Skip to main content

US public diplomacy attempts to confront Islamic State

Richard Stengel, the latest US official tasked with trying to improve the US image abroad, concedes that trying to rebut those who believe the US created the Islamic State sometimes provokes the feeling that "you are beating your head against a wall."
Militant Islamist fighters wave flags as they take part in a military parade along the streets of Syria's northern Raqqa province June 30, 2014. The fighters held the parade to celebrate their declaration of an Islamic "caliphate" after the group captured territory in neighbouring Iraq, a monitoring service said. The Islamic State, an al Qaeda offshoot previously known as Islamic State in Iraq and the Levant (ISIL), posted pictures online on Sunday of people waving black flags from cars and holding guns in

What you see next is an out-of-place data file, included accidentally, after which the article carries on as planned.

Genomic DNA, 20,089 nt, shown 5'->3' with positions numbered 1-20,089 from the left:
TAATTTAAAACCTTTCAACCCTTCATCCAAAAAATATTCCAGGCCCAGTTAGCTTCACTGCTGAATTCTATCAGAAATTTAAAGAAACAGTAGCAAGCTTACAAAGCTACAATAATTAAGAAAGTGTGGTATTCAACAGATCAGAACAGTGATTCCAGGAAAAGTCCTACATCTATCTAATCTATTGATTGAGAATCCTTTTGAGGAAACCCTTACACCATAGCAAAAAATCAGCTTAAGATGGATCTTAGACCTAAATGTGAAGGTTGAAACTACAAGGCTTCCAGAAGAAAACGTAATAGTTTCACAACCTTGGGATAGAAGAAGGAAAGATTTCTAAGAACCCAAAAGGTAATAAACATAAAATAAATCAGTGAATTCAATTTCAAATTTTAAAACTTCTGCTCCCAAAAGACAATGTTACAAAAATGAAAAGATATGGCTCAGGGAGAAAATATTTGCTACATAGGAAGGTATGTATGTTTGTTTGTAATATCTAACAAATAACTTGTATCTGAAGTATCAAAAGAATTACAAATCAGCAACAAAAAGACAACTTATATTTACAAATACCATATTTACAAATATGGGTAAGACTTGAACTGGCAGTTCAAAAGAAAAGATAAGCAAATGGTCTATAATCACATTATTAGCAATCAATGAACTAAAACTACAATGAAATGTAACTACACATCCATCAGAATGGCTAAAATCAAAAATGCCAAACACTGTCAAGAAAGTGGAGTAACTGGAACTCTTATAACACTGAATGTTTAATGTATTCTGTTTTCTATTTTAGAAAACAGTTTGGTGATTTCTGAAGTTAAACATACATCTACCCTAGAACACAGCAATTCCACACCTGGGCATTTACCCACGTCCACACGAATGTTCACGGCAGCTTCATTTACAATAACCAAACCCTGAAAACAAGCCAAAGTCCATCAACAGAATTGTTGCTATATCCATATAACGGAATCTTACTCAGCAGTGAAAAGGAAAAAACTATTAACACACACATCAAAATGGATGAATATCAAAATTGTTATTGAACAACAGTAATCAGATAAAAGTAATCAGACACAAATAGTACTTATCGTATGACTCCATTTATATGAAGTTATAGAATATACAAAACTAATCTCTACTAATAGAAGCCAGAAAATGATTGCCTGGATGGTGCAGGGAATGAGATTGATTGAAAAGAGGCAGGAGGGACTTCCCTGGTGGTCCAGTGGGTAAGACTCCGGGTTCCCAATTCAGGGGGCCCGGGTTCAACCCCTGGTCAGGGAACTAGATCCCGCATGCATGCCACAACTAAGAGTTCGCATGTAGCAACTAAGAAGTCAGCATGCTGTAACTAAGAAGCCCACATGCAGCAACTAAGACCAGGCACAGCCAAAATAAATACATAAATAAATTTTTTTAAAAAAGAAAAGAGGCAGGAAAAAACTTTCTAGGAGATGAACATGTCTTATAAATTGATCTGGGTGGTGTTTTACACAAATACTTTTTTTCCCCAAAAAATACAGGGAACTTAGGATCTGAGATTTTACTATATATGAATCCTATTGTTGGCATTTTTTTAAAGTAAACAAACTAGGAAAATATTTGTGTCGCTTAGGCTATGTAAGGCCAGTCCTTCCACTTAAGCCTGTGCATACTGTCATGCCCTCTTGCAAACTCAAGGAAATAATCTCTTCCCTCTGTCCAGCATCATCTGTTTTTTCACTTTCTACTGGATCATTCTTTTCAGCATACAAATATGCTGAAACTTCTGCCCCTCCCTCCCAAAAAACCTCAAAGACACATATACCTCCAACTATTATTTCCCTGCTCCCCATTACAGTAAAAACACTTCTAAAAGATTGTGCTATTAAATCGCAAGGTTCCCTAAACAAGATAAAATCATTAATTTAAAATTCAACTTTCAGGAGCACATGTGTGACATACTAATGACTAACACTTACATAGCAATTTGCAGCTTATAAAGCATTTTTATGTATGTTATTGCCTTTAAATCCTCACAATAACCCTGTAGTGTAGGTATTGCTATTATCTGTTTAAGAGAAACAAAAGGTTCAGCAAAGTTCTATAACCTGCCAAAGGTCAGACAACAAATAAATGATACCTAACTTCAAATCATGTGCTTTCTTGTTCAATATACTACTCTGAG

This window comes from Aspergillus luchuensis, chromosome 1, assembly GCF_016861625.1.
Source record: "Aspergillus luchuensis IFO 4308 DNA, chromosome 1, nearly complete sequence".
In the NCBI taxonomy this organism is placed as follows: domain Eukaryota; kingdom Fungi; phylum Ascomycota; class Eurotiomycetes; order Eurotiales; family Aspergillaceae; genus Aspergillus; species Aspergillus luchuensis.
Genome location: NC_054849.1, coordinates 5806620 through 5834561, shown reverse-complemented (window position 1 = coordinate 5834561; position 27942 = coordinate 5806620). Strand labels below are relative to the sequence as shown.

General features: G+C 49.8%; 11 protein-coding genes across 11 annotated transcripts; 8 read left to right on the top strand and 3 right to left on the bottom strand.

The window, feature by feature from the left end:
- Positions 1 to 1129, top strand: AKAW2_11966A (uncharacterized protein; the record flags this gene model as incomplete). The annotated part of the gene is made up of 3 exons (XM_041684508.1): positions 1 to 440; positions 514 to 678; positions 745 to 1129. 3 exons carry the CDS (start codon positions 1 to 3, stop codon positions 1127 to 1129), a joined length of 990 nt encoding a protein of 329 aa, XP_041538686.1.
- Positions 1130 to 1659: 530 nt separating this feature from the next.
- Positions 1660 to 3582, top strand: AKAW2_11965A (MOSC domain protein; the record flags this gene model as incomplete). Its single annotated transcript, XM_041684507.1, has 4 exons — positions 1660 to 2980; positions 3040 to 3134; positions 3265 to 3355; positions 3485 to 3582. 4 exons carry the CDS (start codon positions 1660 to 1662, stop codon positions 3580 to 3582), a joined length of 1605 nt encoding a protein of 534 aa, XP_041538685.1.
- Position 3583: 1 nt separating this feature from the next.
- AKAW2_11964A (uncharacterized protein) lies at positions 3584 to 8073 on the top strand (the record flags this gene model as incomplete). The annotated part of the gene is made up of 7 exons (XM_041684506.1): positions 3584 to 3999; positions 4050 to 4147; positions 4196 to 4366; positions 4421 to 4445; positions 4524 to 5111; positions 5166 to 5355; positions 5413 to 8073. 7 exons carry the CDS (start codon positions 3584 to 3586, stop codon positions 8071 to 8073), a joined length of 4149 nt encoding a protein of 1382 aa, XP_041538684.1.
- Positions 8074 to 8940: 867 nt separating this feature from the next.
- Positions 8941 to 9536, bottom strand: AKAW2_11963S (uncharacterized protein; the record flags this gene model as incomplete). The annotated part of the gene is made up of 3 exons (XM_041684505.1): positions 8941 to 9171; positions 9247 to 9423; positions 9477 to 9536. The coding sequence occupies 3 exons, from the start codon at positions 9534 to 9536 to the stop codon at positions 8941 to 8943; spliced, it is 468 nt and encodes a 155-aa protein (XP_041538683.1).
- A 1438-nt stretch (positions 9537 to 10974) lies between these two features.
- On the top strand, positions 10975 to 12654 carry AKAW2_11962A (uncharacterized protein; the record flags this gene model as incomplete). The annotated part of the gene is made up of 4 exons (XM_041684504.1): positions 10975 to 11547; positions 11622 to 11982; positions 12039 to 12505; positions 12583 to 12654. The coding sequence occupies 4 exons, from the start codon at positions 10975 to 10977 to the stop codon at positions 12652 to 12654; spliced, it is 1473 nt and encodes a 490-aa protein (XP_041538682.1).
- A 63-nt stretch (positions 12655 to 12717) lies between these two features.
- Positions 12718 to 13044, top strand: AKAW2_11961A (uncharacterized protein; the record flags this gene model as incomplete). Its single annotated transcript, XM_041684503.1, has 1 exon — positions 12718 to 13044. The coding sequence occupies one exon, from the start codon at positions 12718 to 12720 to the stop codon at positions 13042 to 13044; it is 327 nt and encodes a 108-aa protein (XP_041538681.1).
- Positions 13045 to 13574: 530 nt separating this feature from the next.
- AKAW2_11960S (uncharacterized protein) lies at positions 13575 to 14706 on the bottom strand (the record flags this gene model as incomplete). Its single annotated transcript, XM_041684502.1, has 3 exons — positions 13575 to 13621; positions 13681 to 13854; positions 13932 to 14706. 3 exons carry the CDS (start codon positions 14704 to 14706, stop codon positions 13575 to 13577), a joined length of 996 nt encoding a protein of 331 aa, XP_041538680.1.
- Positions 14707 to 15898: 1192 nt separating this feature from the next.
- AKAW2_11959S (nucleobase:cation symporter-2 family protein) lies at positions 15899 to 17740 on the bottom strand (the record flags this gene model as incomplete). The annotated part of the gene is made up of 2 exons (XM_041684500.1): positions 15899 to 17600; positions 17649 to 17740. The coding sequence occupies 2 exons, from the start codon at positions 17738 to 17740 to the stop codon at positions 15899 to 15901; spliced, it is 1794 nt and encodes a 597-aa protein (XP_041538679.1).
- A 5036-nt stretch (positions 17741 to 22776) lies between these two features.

The Barack Obama administration is focusing its public diplomacy efforts on persuading “swing voters” in the Muslim world that the group calling itself the Islamic State (IS) is a bigger threat to them than US policies, the State Department’s top communications official says.

Richard Stengel, a former managing editor at Time who became undersecretary of state for public diplomacy and public affairs six months ago, told a Washington audience Sept. 16 that the US aim was not to fight a “battle of ideas” with committed members of IS, which he called “a criminal, savage, barbaric organization.”

Access the Middle East news and analysis you can trust

Join our community of Middle East readers to experience all of Al-Monitor, including 24/7 news, analyses, memos, reports and newsletters.


Only $100 per year.